DecarbonAIsation: Planet FWD Launches AI Platform to Help Food Companies Lower Emissions
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Planet FWD, a platform that helps companies assess their climate footprint and calculate emissions, has launched an AI-powered data engine built specifically for the food and beverage sector to mitigate their environmental impact and tackle elements like scope 3 emissions.
Founded in 2019 by Zume Pizza co-founder Julia Collins, Planet FWD provides carbon footprint data to companies through life-cycle assessments (LCAs) to help them cut emissions and reduce their impact on the climate.
“We wanted to understand our corporate level footprint as a company, and that was really hard,” Collins told Tech Crunch last year. “We wanted to understand how to reduce our emissions, and that was really hard. We wanted to understand how to purchase very high-quality, carbon offsets, to get to carbon-neutral, and again, it’s really hard.”
Now, it’s using AI-led tools to take its offering a step further. The AI platform is specifically designed for the food and beverage industry. The food system is responsible for a third of all greenhouse gas emissions, and the tool will help lower carbon modelling costs by at least 82% and speed up the process by at least 95% for companies looking to decarbonise.
How Planet FWD uses AI to conduct LCAs
Globally, 60% of emissions come from the consumer industry (household use), and 89% of these are estimated to come from scope 3 emissions. These are essentially supply chain emissions that are complex and difficult to calculate and reduce. “Consumer companies have the will, but they need help with the way,” Collins told Forbes. “At Planet FWD, we’re unlocking the notoriously hard-to-measure Scope 3 emissions, showing companies the path to take to decarbonisation and net-zero goals.”
On average, scope 3 emissions account for 75% or more of a company’s total. Planet FWD’s new AI-led decarbonisation tool simplifies the complex process of measuring and reducing a business’ climate footprint by eschewing generic estimates and modelling product-level emissions across their entire life cycle.
The AI-led process can provide companies with results about product emissions in real time, while for wider corporate-level emissions, the process can take as little as a few weeks. It gives companies detailed information about their emissions, allowing them to understand the specific elements across the supply chain that contribute to these, regardless of the number of products. In fact, Planet FWD’s LCA database contains thousands of ingredients and materials, enabling food teams to understand the emissions associated with the ingredients they use with the power of AI and machine learning.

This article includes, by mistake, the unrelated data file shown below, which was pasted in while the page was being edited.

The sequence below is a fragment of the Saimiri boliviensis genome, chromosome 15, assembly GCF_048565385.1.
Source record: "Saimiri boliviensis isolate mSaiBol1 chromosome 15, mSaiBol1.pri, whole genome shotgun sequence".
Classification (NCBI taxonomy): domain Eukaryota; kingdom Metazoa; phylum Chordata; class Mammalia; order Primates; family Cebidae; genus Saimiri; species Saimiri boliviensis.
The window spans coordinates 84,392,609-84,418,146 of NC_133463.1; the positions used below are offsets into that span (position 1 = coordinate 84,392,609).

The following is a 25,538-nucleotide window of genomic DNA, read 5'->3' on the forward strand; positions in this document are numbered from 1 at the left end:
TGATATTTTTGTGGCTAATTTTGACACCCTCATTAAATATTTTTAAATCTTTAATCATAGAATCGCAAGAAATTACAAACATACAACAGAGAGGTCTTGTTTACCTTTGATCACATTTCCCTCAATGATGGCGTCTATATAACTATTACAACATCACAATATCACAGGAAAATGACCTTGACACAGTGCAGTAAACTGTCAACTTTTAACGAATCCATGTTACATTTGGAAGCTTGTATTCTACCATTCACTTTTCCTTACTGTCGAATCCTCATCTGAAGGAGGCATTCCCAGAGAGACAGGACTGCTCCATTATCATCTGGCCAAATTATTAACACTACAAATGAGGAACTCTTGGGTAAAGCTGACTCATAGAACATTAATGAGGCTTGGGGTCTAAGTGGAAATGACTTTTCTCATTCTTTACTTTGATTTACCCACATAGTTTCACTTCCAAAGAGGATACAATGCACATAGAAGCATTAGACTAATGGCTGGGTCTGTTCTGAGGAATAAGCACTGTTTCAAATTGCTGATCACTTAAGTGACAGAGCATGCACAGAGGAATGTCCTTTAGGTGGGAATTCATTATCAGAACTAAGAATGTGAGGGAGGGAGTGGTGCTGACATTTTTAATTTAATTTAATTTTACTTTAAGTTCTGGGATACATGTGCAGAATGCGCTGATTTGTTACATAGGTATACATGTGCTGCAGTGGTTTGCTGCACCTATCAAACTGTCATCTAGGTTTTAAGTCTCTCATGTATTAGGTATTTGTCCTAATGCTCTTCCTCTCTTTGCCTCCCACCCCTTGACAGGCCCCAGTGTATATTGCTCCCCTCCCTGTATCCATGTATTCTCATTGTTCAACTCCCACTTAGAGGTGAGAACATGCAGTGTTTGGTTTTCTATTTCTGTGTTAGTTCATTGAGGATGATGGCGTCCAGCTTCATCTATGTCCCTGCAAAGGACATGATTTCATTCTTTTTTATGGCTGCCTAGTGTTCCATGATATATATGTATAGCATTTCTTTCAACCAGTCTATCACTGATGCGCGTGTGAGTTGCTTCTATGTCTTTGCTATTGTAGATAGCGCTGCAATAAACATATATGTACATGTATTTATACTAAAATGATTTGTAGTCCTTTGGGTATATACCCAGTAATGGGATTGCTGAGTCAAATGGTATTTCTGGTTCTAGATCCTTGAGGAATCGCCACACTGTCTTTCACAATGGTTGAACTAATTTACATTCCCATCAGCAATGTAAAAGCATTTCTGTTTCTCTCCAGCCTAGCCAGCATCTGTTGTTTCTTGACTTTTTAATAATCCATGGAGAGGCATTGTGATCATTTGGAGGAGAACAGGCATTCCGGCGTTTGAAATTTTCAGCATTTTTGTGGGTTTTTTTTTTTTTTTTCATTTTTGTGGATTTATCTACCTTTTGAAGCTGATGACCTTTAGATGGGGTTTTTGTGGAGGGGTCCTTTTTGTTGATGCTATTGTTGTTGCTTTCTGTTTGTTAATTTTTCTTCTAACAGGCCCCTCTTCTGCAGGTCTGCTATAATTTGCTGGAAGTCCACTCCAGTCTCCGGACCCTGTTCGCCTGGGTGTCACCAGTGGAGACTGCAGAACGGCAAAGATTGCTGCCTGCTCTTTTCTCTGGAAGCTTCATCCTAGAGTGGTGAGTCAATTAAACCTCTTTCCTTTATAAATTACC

This helps make custom LCAs faster and more efficient, with Planet FWD’s platform able to reduce 35% of carbon emissions on average for each product. It also presents corporate decarbonisation solutions that align with GHG Protocol reporting standards for scopes 1, 2 and 3 emissions, helping businesses plan their net-zero efforts.
Planet FWD, which raised $10M in a Series A round last year, has already worked with over 50 brands, including Pangaia, Kashi, Healthy Hippo, and Just Salad (which became the first US restaurant chain to introduce carbon labels in 2020). It has partnerships with food industry giants Rodelle (owned by ADM) and the Compass Group, and in 2021, it acquired climate tech startup CleanMetrics to create what Collins described as “the largest LCA database for agricultural production systems in North America”.
The importance of carbon labelling
Planet FWD also plans to expand into other consumer goods industries, including beauty, personal care and fashion. It comes as the importance of carbon labelling is dawning upon the public and governments alike – in 2020, two-thirds of consumers across the world expressed support for carbon footprint labelling on product packaging. Last December, a Europe-wide survey found that 76% of consumers prefer to be able to read the environmental footprint of the food they buy.
Meanwhile, a global poll conducted earlier this year revealed that half of respondents would be willing to pay between 6-10% more for products with lower supply chain emissions or carbon footprints, with that figure rising to 75% when it comes to paying up to 5% more.
Emissions labelling is a matter of fierce debate now, with many activists calling on governments to make them mandatory. Initiatives like Planet FWD help companies take a step towards more transparency with consumers. In the UK, My Emissions helps food CPG businesses and restaurants track their carbon footprints and label products and dishes accordingly – it has partnered with brands like Just Eat, THIS, WNWN Food Labs and Better Nature.
Other examples of carbon label adoption include UMass Amherst, which became the first US college to introduce carbon labelling to cafeteria meals in April 2022. CPG spread giant Upfield, meanwhile, committed to this practice in 2020, and has sold 355 million packs with these labels as of last year. Unilever, one of the world’s largest FMCG companies, has promised to add carbon labels to its products, but not much progress has resulted from its commitment. Elsewhere, in a weeklong trial in August, German supermarket Penny (owned by the Rewe Group) was widely praised for their campaign which saw the grocer raise the price of nine products to reflect their true carbon costs.